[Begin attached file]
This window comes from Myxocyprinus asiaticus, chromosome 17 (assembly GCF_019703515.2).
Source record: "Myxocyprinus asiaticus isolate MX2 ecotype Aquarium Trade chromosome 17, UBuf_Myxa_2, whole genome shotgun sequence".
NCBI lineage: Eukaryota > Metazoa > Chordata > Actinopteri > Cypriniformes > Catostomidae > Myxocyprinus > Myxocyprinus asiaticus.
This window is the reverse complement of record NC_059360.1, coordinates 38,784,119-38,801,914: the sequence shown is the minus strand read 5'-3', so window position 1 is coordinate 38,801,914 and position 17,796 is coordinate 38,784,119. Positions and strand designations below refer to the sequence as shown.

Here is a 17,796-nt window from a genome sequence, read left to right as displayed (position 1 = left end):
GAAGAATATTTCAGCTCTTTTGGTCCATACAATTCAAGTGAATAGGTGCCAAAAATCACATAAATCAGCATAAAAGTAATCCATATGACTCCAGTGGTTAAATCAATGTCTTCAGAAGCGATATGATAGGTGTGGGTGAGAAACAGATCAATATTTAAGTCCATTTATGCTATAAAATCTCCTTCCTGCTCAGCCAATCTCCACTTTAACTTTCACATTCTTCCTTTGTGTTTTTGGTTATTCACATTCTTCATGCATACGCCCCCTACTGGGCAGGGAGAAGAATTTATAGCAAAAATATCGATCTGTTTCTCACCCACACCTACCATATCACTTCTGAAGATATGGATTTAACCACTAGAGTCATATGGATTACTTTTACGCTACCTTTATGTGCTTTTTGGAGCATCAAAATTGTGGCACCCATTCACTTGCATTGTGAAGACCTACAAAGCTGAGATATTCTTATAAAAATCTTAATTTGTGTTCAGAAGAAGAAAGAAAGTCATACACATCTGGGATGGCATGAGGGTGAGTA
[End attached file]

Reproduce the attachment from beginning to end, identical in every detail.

This window comes from Myxocyprinus asiaticus, chromosome 17 (assembly GCF_019703515.2).
Source record: "Myxocyprinus asiaticus isolate MX2 ecotype Aquarium Trade chromosome 17, UBuf_Myxa_2, whole genome shotgun sequence".
NCBI lineage: Eukaryota > Metazoa > Chordata > Actinopteri > Cypriniformes > Catostomidae > Myxocyprinus > Myxocyprinus asiaticus.
This window is the reverse complement of record NC_059360.1, coordinates 38,784,119-38,801,914: the sequence shown is the minus strand read 5'-3', so window position 1 is coordinate 38,801,914 and position 17,796 is coordinate 38,784,119. Positions and strand designations below refer to the sequence as shown.

Here is a 17,796-nt window from a genome sequence, read left to right as displayed (position 1 = left end):
GAAGAATATTTCAGCTCTTTTGGTCCATACAATTCAAGTGAATAGGTGCCAAAAATCACATAAATCAGCATAAAAGTAATCCATATGACTCCAGTGGTTAAATCAATGTCTTCAGAAGCGATATGATAGGTGTGGGTGAGAAACAGATCAATATTTAAGTCCATTTATGCTATAAAATCTCCTTCCTGCTCAGCCAATCTCCACTTTAACTTTCACATTCTTCCTTTGTGTTTTTGGTTATTCACATTCTTCATGCATACGCCCCCTACTGGGCAGGGAGAAGAATTTATAGCAAAAATATCGATCTGTTTCTCACCCACACCTACCATATCACTTCTGAAGATATGGATTTAACCACTAGAGTCATATGGATTACTTTTACGCTACCTTTATGTGCTTTTTGGAGCATCAAAATTGTGGCACCCATTCACTTGCATTGTGAAGACCTACAAAGCTGAGATATTCTTATAAAAATCTTAATTTGTGTTCAGAAGAAGAAAGAAAGTCATACACATCTGGGATGGCATGAGGGTGAGTA